MANILA, Philippines – Youth groups said yesterday the Commission on Higher Education (CHED) should investigate schools increasing their “miscellaneous” fees, not just monitor tuition hikes.
Alvin Peters, president of the National Union of Students of the Philippines (NUSP) and spokesperson of youth group Kabataang Pinoy, said while CHED listed only 129 higher education institutions (HEIs) that will raise tuition rates for the coming school year, countless schools have imposed hikes in other fees they charge.
“The sad fact is that CHED has been inutile in stopping schools from raising tuition (rates). Even state colleges and universities have raised school fees. UP (University of the Philippines) and the Philippine Normal University are just a few of the state universities that have imposed increases in a number of their miscellaneous fees,” Peters told The STAR in an interview.
Peters said that many private HEIs hiked miscellaneous fees in lieu of tuition increases.
“The CHED list is misleading because it did not include a list of schools that imposed new or increased previous existing miscellaneous fees,” Peters said.
The miscellaneous fees usually imposed are for the publication of the college newspaper, air-conditioning for schools that have air-conditioned rooms, energy, personality development, library, Internet, and computer usage, among others.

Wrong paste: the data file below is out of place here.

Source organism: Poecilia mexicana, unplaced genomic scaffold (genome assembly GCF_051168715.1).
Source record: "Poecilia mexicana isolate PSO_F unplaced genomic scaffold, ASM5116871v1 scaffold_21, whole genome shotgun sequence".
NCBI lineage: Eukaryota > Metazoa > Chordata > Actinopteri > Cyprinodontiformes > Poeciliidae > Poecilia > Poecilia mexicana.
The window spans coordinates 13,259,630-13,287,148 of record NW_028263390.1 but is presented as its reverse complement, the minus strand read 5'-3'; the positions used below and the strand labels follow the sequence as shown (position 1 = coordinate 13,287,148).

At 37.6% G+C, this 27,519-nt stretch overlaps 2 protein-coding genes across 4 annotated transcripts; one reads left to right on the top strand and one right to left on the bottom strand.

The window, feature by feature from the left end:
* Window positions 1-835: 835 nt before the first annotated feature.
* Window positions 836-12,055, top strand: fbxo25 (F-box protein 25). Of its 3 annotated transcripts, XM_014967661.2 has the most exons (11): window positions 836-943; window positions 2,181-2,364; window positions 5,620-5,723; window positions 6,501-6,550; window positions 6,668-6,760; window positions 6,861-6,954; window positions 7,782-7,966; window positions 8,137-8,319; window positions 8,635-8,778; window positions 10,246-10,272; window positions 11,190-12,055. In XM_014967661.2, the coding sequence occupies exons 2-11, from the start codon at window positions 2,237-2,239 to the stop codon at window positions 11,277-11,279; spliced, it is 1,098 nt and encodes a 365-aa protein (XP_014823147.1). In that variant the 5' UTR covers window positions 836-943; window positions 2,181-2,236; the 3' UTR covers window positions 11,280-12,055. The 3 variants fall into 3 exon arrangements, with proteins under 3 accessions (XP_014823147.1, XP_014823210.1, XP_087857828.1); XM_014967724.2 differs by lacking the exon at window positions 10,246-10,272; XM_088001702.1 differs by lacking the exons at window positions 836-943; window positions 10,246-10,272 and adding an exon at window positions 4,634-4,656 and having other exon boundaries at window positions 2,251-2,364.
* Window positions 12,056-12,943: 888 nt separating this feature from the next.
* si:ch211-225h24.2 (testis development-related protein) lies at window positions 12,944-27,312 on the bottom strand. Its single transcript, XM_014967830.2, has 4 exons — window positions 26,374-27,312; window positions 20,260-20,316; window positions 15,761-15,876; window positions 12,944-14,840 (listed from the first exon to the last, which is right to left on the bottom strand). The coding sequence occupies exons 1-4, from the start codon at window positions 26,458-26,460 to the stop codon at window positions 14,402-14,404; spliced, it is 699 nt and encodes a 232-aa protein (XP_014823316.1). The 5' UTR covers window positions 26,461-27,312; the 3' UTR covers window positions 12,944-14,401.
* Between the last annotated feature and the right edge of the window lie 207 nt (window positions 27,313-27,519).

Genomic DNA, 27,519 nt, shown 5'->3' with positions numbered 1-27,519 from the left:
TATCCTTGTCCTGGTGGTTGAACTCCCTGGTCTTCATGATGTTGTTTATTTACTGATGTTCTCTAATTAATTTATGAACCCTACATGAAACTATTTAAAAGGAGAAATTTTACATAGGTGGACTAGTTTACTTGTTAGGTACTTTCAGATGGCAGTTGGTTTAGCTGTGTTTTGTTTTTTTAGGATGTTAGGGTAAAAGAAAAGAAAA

CHED earlier said only 129 HEIs out of 260 will push raise tuition rates after CHED chairman Emmanuel Angeles III appealed to school owners and administrators last February to forego such plans. The CHED deadline for HEIs to declare their intent to raise tuition rates is Feb. 29 each year.
Schools are required to report to CHED any such intention so the commission can in turn monitor if they will follow a legal requirement for them to hold consultations with students and parents before imposing the tuition hikes.
Airah Cadiogan, vice chairman of UP’s University Student Council, said students have already been consulted by university officials about a plan to raise the laboratory fee for students at the UP College of Communication Arts from P200 to P3,200 and from P500 to P1,500 for engineering students.
There was also a plan to impose an “Internet fee” and an energy fee, she said.
Peters said President Arroyo, in January 2008, suspended CHED Memorandum Order 14 that set a tuition hike ceiling and required consultations with students and their parents before new miscellaneous fees are imposed.
Peters said that CMO 13 – which does not set a cap on tuition hikes and merely required consultations on new miscellaneous fees – was then “re-implemented.”
He alleged that CMO 14 was suspended after Mrs. Arroyo met with school owners who belong to the Philippine Association of Colleges and Universities, then headed by Gonzalo Duque, a brother of Health Secretary Francisco Duque, whose family owns the Lyceum of Northwestern Luzon.–Rainier Allan Ronda, Philippine Star